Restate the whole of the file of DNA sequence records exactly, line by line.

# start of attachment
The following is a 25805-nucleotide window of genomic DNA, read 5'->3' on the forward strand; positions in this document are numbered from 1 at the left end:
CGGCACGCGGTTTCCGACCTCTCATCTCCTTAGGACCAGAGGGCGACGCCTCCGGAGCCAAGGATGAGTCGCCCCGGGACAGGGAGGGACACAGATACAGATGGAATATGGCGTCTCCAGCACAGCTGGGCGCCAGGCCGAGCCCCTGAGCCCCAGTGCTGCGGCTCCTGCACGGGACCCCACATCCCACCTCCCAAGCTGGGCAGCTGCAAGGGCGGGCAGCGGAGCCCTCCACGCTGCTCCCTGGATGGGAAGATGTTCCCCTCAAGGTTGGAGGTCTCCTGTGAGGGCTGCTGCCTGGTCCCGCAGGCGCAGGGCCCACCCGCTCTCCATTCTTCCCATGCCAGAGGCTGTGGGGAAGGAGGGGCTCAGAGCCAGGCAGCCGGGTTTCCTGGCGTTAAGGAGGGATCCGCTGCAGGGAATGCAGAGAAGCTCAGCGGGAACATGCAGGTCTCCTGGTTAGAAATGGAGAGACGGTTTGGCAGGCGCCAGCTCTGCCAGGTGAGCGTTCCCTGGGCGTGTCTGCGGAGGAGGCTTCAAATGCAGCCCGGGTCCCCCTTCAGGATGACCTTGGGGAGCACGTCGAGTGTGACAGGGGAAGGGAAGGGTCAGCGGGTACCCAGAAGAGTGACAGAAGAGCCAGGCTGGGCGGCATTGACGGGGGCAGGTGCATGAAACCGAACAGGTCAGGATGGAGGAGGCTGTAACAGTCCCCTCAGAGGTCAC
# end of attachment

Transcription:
The following is a 25805-nucleotide window of genomic DNA, read 5'->3' on the forward strand; positions in this document are numbered from 1 at the left end:
CGGCACGCGGTTTCCGACCTCTCATCTCCTTAGGACCAGAGGGCGACGCCTCCGGAGCCAAGGATGAGTCGCCCCGGGACAGGGAGGGACACAGATACAGATGGAATATGGCGTCTCCAGCACAGCTGGGCGCCAGGCCGAGCCCCTGAGCCCCAGTGCTGCGGCTCCTGCACGGGACCCCACATCCCACCTCCCAAGCTGGGCAGCTGCAAGGGCGGGCAGCGGAGCCCTCCACGCTGCTCCCTGGATGGGAAGATGTTCCCCTCAAGGTTGGAGGTCTCCTGTGAGGGCTGCTGCCTGGTCCCGCAGGCGCAGGGCCCACCCGCTCTCCATTCTTCCCATGCCAGAGGCTGTGGGGAAGGAGGGGCTCAGAGCCAGGCAGCCGGGTTTCCTGGCGTTAAGGAGGGATCCGCTGCAGGGAATGCAGAGAAGCTCAGCGGGAACATGCAGGTCTCCTGGTTAGAAATGGAGAGACGGTTTGGCAGGCGCCAGCTCTGCCAGGTGAGCGTTCCCTGGGCGTGTCTGCGGAGGAGGCTTCAAATGCAGCCCGGGTCCCCCTTCAGGATGACCTTGGGGAGCACGTCGAGTGTGACAGGGGAAGGGAAGGGTCAGCGGGTACCCAGAAGAGTGACAGAAGAGCCAGGCTGGGCGGCATTGACGGGGGCAGGTGCATGAAACCGAACAGGTCAGGATGGAGGAGGCTGTAACAGTCCCCTCAGAGGTCAC